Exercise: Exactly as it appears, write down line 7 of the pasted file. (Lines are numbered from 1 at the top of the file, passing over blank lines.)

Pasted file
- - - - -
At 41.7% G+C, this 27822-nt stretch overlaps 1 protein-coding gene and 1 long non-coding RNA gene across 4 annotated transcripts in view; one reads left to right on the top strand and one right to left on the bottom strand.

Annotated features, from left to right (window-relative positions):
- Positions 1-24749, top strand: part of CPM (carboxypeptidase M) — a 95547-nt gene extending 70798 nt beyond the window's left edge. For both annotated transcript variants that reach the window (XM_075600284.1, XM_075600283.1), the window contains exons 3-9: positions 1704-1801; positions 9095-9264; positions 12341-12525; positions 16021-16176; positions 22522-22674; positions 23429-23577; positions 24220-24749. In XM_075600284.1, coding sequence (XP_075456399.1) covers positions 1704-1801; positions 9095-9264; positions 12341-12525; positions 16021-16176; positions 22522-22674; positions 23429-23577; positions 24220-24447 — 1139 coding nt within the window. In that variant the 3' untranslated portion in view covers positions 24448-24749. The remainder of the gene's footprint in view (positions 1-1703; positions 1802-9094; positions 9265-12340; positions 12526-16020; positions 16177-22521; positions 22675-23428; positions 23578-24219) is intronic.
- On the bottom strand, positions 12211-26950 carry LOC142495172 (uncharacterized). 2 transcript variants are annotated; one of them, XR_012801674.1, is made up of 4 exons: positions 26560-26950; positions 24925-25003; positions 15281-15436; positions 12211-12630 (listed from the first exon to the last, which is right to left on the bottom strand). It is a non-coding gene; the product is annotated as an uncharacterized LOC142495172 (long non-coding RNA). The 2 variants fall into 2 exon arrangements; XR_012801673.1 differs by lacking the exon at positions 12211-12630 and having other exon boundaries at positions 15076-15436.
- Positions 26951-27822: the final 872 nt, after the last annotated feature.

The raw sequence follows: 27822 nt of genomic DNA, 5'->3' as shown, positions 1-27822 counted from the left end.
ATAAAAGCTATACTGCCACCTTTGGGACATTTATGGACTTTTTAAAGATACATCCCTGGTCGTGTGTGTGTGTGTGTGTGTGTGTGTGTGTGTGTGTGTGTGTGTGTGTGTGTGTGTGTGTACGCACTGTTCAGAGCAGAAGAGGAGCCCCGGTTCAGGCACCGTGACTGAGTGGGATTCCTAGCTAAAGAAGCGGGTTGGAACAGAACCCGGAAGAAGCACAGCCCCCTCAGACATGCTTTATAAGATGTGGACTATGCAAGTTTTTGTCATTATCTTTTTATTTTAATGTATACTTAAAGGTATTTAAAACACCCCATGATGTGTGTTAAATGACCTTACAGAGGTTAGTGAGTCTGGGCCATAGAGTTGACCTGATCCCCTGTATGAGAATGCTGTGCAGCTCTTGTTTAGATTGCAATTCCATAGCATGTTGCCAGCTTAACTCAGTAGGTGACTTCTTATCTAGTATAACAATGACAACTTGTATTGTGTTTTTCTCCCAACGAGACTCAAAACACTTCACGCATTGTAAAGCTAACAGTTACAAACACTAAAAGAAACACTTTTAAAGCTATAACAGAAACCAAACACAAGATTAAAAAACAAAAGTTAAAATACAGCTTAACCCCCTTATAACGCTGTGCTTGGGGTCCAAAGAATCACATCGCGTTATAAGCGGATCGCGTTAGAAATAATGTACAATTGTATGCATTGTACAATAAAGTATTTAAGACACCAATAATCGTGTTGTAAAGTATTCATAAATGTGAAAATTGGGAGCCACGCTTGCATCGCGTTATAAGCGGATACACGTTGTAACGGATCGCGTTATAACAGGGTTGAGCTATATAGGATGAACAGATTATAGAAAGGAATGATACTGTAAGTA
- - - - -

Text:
ATAAAAGCTATACTGCCACCTTTGGGACATTTATGGACTTTTTAAAGATACATCCCTGGTCGTGTGTGTGTGTGTGTGTGTGTGTGTGTGTGTGTGTGTGTGTGTGTGTGTGTGTGTGTGTACGCACTGTTCAGAGCAGAAGAGGAGCCCCGGTTCAGGCACCGTGACTGAGTGGGATTCCTAGCTAAAGAAGCGGGTTGGAACAGAACCCGGAAGAAGCACAGCCCCCTCAGACATGCTTTATAAGATGTGGACTATGCAAGTTTTTGTCATTATCTTTTTATTTTAATGTATACTTAAAGGTATTTAAAACACCCCATGATGTGTGTTAAATGACCTTACAGAGGTTAGTGAGTCTGGGCCATAGAGTTGACCTGATCCCCTGTATGAGAATGCTGTGCAGCTCTTGTTTAGATTGCAATTCCATAGCATGTTGCCAGCTTAACTCAGTAGGTGACTTCTTATCTAGTATAACAATGACAACTTGTATTGTGTTTTTCTCCCAACGAGACTCAAAACACTTCACGCATTGTAAAGCTAACAGTTACAAACACTAAAAGAAACACTTTTAAAGCTATAACAGAAACCAAACACAAGATTAAAAAACAAAAGTTAAAATACAGCTTAACCCCCTTATAACGCTGTGCTTGGGGTCCAAAGAATCACATCGCGTTATAAGCGGATCGCGTTAGAAATAATGTACAATTGTATGCATTGTACAATAAAGTATTTAAGACACCAATAATCGTGTTGTAAAGTATTCATAAATGTGAAAATTGGGAGCCACGCTTGCATCGCGTTATAAGCGGATACACGTTGTAACGGATCGCGTTATAACAGGGTTGAGCTATATAGGATGAACAGATTATAGAAAGGAATGATACTGTAAGTA